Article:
The Air Force’s major contribution in that area was that it knocked out the Pakistan Air Force within the first two days of fighting. A number of aircraft of PAF were shot down and the others were rendered useless when we bombed the runways of the bases from which these aircraft operated-Kurmitola and Tejgaon, both near Dhaka. The initial bombing by Canberas was not too effective. The airfields were repaired and brought back into use without much delay. That is where some brilliant improvisation came into its own.
If we went to war, the Navy under the leadership of Adm Nanda, the Chief of the Naval Staff, Adm Kohli, the Commander of the Western Fleet, and Adm Krishnan, the Commander of the Eastern Fleet, had decided to employ its forces in an offensive role.
The Mig 21, essentially a supersonic high performance fighter, was used. These were loaded with bombs and sent out to attack the two runways. by day. They could, if necessary, fight their way out again if they encountered any Pakistani aircraft. If they did not meet any they could go about their bombing undisturbed as most of them did. They could bomb with very considerable accuracy and both Kurmitola and Tejgaon were put out of operation within 48 hours by the Migs. It was the complete command of the air without any danger of interference by the PAF that enabled our Army to move as freely as it did, and for our Navy to operate as freely as it did in and around East Pakistan. It was one of the major factors to bring about the victory which led to the downfall of General Niazi and the liberation of Bangladesh. This is one of those unforeseen eventualities, and an unforeseen success.
One could rationalise this in retrospect and say that it was our objective, but it was not so. In fact, we had not expected to take Dhaka. However, the intelligent use of the Air Force and the cooperation between the Air Force and the Navy, led to the downfall of the Pakistanis in that area.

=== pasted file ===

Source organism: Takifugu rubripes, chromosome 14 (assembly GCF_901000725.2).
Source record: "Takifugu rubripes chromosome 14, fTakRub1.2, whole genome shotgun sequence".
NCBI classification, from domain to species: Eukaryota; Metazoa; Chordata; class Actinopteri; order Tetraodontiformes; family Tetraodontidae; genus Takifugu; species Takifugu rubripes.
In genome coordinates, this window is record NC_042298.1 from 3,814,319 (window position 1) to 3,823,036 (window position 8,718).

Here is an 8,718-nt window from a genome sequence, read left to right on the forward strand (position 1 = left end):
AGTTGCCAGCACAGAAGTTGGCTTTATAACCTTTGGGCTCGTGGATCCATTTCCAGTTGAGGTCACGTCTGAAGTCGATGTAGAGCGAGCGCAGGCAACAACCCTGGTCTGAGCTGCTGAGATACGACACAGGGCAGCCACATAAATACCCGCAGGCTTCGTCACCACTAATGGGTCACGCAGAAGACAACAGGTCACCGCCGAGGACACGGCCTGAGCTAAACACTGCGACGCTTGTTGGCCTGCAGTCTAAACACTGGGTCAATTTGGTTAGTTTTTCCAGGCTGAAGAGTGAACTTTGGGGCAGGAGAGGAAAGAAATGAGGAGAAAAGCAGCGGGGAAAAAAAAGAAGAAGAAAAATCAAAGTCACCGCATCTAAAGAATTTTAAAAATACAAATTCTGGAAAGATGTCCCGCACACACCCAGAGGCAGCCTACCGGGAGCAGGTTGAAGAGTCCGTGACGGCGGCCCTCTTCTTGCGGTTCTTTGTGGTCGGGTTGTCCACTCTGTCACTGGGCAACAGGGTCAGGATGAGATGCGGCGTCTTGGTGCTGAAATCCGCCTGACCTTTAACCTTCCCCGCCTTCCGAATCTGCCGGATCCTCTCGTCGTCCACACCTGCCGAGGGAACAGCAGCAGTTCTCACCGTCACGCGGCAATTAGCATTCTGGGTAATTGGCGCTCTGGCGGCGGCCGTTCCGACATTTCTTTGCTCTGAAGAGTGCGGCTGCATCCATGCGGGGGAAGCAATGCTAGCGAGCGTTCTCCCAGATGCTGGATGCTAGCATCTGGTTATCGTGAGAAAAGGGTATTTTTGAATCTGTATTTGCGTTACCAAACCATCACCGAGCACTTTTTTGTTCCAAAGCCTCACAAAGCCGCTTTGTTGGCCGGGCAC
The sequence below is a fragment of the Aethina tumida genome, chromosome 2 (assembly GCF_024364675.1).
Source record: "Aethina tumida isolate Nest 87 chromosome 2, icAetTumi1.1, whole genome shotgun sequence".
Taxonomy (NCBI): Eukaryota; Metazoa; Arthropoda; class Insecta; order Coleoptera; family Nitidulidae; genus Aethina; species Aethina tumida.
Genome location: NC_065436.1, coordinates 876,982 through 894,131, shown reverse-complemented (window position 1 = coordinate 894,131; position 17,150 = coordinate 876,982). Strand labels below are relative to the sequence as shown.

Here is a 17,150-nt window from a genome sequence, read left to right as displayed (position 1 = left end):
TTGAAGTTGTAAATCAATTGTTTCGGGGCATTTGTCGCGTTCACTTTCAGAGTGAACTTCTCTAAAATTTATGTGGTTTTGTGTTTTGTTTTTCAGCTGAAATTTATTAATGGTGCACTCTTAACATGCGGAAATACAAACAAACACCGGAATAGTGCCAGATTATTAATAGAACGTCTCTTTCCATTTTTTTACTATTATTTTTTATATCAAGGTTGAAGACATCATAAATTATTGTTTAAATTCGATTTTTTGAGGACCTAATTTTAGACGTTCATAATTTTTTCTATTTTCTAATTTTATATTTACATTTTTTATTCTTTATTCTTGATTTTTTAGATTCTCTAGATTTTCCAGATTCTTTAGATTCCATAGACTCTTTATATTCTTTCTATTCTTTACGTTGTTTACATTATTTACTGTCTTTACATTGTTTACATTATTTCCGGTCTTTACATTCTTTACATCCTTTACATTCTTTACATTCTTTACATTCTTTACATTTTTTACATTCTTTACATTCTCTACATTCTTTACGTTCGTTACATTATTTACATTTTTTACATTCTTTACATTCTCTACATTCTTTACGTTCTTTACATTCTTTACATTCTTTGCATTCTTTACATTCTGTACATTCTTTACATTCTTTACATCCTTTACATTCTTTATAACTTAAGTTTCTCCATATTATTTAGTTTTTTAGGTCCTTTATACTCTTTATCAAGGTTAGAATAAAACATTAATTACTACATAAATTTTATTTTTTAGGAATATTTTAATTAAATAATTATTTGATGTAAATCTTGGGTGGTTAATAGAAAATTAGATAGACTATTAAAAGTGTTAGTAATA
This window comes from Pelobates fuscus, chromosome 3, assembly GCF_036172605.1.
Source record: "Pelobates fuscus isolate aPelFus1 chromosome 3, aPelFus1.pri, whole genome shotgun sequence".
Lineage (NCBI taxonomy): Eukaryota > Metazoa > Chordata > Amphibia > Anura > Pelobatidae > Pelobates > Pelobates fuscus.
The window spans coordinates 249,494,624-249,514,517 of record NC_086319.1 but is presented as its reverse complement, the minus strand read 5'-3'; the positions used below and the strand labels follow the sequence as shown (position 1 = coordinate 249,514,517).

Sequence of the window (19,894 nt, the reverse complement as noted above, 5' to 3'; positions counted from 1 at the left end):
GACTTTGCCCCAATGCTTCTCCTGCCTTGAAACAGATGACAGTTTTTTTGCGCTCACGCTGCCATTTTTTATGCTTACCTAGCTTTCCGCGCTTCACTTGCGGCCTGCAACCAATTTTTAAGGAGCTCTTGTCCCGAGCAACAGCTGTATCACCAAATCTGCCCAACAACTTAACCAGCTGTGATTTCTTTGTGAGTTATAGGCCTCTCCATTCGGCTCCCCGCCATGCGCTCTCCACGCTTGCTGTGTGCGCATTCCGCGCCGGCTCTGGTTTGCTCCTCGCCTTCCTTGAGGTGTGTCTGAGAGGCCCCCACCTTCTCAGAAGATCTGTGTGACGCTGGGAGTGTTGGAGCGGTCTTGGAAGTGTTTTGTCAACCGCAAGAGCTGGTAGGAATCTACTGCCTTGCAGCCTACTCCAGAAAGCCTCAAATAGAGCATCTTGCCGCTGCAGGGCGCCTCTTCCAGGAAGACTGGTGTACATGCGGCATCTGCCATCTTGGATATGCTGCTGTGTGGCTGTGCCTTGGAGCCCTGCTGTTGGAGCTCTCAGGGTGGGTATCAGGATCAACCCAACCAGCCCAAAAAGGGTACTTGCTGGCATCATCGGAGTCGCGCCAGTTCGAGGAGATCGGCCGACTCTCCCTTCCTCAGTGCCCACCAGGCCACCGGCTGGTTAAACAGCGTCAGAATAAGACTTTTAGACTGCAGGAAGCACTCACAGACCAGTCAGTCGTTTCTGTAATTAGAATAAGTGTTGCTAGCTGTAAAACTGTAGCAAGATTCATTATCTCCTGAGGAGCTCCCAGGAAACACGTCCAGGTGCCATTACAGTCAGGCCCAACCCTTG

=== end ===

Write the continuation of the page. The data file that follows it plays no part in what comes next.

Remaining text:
In the West similarly, where the Army and the Air Force collaborated we brought about very effective and significant results. One of the most outstanding of them, of course, was the destruction of Pakistani tanks and troops in the desert area north-west of Jaisalmer. On the night of 4 December, the Pakistani force came in from the west against the major Indian Army supply point at Ramgarh, north of Jaisalmer. North of Ramgarh, at Kishangarh near the border, 12 Infantry Division under Maj Gen Khambata was positioned for an attack into Pakistan—its objective was the capture of Rahimyar Khan, an important point on the railway that connects Karachi with Punjab.
The next most important job was support of the Army and the Navy, the Army taking precedence over the Navy.
The division had its main supply depot at Ramgarh. Had the Pakistani tanks, which came in brigade strength supported by infantry, been able to get behind Kishangarh, they could have deprived that Infantry Division of much of the supply support that was required by it to operate. As it happened, in order to get to Ramgarh the Pakistani force had to go past a small outpost of the Army called Longewala. The Pakistanis came at night. It was bright moonlight. They did not come across the desert navigating in the moonlight, but on the longer road that had been built by us towards Longewala and then turned towards Ramgarh. The Company Commander at Longewala, Maj Kuldeep Singh Chandpuri, raised the alarm and informed his Divisional Commander of Pakistani tanks that seemed to be heading for Ramgarh. First his report was ignored.